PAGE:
1980 – Amendments were introduced to bring foreign-owned banks under federal regulatory control. Previously, foreign owned banks were provincially regulated, and it was hoped that placing all banks under the same regulatory regime would “level the playing field” amoung banking institutions.

Also in 1980, foreign banks were permitted to establish banking subsidiaries in Canada, however they were classified as Schedule II banks. Provisions were included in the bill, to prevent Schedule II institutions from competing in certain markets.

However, a ‘ceiling’ limit was placed on the size of the total foreign banking sector, equal to 8% of total banking assets in Canada. Amendments were introduced to bring foreign-owned banks under federal regulatory control. Previously, foreign owned banks were provincially regulated.

1984 – The ‘ceiling’ limit on size of the total foreign banking sector was raised to 16% from 8%
1987 – Banks were permitted to own brokerage firms as subsidiaries
1992 – Amendments to Bank Act ended the concept of four financial ‘pillars’. Under these amendments, chartered banks and trust companies were given permission to own and establish subsidiaries engaged in securities. A number of inter-pillar ownership restrictions were eliminated. Banks and insurance companies were also allowed to own trust companies, and bank and trust companies were permitted to own insurance companies, though they were restricted from marketing insurance through their branch networks. Widely held financial institutions, including insurance companies, would also be permitted to establish a bank.

Also in 1992, when the pillar system was removed, another major reform was introduced. Until this time, the chartered banks were required to hold reserves with the Bank of Canada. Reserves were intended to serve as protection against insolvency and allowed the central bank to influence the money supply by adjusting reserve levels.

However, the banks had complained for years, that reserves constituted an unfair ‘tax’ that placed them at a competitive disadvantage compared to other financial institutions. Thus bank reserves were quietly phased out over 2 years starting in 1992. This major concession to the banks was enacted by the Mulroney government with little public debate or awareness

Also permitted under the amendments, financial institutions were granted permission to own corporations that carry out related financial services, such as the purchase and sale of accounts receivable. Furthermore, financial institutions were permitted to own up to 25 % of shareholders’ equity or 10 % of voting shares of non-financial corporations.

As a result of these revisions to the federal Bank Act and other legislations, there has been a substantial breakdown of the pillar system and many of the barriers to entry in the financial services industry have been either eliminated or reduced.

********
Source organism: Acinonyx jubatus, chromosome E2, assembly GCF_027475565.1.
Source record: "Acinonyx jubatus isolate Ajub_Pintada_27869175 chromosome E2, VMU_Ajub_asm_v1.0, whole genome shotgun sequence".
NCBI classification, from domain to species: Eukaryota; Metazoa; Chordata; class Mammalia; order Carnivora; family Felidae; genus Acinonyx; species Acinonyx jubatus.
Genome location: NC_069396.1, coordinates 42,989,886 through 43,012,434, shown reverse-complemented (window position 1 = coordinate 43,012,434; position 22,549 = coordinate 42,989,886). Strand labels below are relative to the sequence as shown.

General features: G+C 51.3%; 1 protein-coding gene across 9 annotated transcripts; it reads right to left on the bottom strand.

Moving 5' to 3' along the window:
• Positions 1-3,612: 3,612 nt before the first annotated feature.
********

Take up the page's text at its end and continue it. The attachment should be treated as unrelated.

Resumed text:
As a result, the focus of financial service regulation has shifted from concerns about solvency to a focus on competition.

 

Deregulation

With the permission to allow foreign banking subsidiaries in 1980, the federal government took additional steps to open the financial services sector to foreign interests in the late 80s.

The Canada-US  Free Trade Agreement (FTA) deal was crucial in its inclusion of services including financial services, in a trade liberalization agreement.

Through the signing of the Free Trade Agreement, US interests were excluded from the limits on foreign ownership of specific Canadian banks, which is the the 25% rule brought about in 1992, as well as the foreign ownership of the Canadian banking sector as a whole.

With the signing of the North American Free Trade Agreement (NAFTA), Mexican interests were also excluded from the regulatory limits as well.

Through the Uruguay Round of GATT and the development of the General Agreement on Trades in Services (GATS), these limits were removed altogether in 1994.

As has been presented above, since the 1980’s, successive Canadian governments have encouraged, and nurtured the increasing consolidation of financial power.

Public policy on all levels has also followed on the recommendations made by the major banks and the corporate boards of Canada. Thus, looking back, it can be said the Federal Government’s open embracing of neo-liberalism has generously benefited the Canadian banks.

I leave you here with this comical image of the financial crisis.

Part 3 looks at how financial deregulation has assisted the big 5 Canadian banks to expand their business internationally.

This has created an international banking empire, which has expanded into the international market due to a market liberal environment

Contents

Part 1 – Into the Boiler Room

Part 3 – The Banking Empire

Part 4 – Banks Prudently Regulated to the Teeth

Part 5 – Testimonies from Both Sides of the Divide

Part 6 – The Life Insurance Industry and Bank Woes

Part 7 – Outward Expansion

Part 8 – Risky Mortgages

Comments (1)

  1. Pingback: The Banking Empire – Deregulation of Canada’s Financial Industry Pt 3Prudent Press